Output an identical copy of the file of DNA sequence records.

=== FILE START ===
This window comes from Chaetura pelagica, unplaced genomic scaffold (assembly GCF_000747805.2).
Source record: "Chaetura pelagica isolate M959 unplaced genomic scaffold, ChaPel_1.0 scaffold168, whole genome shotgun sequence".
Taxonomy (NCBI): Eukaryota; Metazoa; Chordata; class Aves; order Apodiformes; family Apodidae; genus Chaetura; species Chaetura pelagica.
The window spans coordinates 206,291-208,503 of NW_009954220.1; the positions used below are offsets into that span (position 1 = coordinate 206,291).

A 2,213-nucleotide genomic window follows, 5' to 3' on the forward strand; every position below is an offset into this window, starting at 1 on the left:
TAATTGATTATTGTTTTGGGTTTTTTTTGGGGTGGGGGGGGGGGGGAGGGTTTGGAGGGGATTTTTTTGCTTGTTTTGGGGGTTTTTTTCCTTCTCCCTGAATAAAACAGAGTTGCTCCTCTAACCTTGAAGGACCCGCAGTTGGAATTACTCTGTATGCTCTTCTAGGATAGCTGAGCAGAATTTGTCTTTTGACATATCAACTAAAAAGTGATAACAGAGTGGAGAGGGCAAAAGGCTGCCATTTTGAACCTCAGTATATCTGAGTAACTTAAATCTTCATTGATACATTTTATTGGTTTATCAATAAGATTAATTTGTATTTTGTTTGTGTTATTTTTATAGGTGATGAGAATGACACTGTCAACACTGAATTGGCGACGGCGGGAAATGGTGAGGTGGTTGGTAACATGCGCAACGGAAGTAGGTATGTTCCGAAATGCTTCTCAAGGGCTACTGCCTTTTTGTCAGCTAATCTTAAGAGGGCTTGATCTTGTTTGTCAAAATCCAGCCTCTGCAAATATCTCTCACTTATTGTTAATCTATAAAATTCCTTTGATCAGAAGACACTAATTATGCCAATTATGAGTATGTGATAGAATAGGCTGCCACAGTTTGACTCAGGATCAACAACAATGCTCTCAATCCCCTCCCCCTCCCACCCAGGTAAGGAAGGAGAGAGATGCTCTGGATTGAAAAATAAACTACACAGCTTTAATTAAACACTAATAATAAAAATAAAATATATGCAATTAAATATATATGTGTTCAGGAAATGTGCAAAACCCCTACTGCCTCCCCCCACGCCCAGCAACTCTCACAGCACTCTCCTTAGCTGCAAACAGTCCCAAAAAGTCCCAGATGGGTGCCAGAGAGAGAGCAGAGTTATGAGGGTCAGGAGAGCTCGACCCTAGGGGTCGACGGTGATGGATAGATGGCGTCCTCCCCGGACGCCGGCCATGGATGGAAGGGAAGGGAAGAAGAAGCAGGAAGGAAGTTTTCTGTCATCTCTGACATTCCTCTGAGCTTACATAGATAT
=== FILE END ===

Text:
This window comes from Chaetura pelagica, unplaced genomic scaffold (assembly GCF_000747805.2).
Source record: "Chaetura pelagica isolate M959 unplaced genomic scaffold, ChaPel_1.0 scaffold168, whole genome shotgun sequence".
Taxonomy (NCBI): Eukaryota; Metazoa; Chordata; class Aves; order Apodiformes; family Apodidae; genus Chaetura; species Chaetura pelagica.
The window spans coordinates 206,291-208,503 of NW_009954220.1; the positions used below are offsets into that span (position 1 = coordinate 206,291).

A 2,213-nucleotide genomic window follows, 5' to 3' on the forward strand; every position below is an offset into this window, starting at 1 on the left:
TAATTGATTATTGTTTTGGGTTTTTTTTGGGGTGGGGGGGGGGGGGAGGGTTTGGAGGGGATTTTTTTGCTTGTTTTGGGGGTTTTTTTCCTTCTCCCTGAATAAAACAGAGTTGCTCCTCTAACCTTGAAGGACCCGCAGTTGGAATTACTCTGTATGCTCTTCTAGGATAGCTGAGCAGAATTTGTCTTTTGACATATCAACTAAAAAGTGATAACAGAGTGGAGAGGGCAAAAGGCTGCCATTTTGAACCTCAGTATATCTGAGTAACTTAAATCTTCATTGATACATTTTATTGGTTTATCAATAAGATTAATTTGTATTTTGTTTGTGTTATTTTTATAGGTGATGAGAATGACACTGTCAACACTGAATTGGCGACGGCGGGAAATGGTGAGGTGGTTGGTAACATGCGCAACGGAAGTAGGTATGTTCCGAAATGCTTCTCAAGGGCTACTGCCTTTTTGTCAGCTAATCTTAAGAGGGCTTGATCTTGTTTGTCAAAATCCAGCCTCTGCAAATATCTCTCACTTATTGTTAATCTATAAAATTCCTTTGATCAGAAGACACTAATTATGCCAATTATGAGTATGTGATAGAATAGGCTGCCACAGTTTGACTCAGGATCAACAACAATGCTCTCAATCCCCTCCCCCTCCCACCCAGGTAAGGAAGGAGAGAGATGCTCTGGATTGAAAAATAAACTACACAGCTTTAATTAAACACTAATAATAAAAATAAAATATATGCAATTAAATATATATGTGTTCAGGAAATGTGCAAAACCCCTACTGCCTCCCCCCACGCCCAGCAACTCTCACAGCACTCTCCTTAGCTGCAAACAGTCCCAAAAAGTCCCAGATGGGTGCCAGAGAGAGAGCAGAGTTATGAGGGTCAGGAGAGCTCGACCCTAGGGGTCGACGGTGATGGATAGATGGCGTCCTCCCCGGACGCCGGCCATGGATGGAAGGGAAGGGAAGAAGAAGCAGGAAGGAAGTTTTCTGTCATCTCTGACATTCCTCTGAGCTTACATAGATAT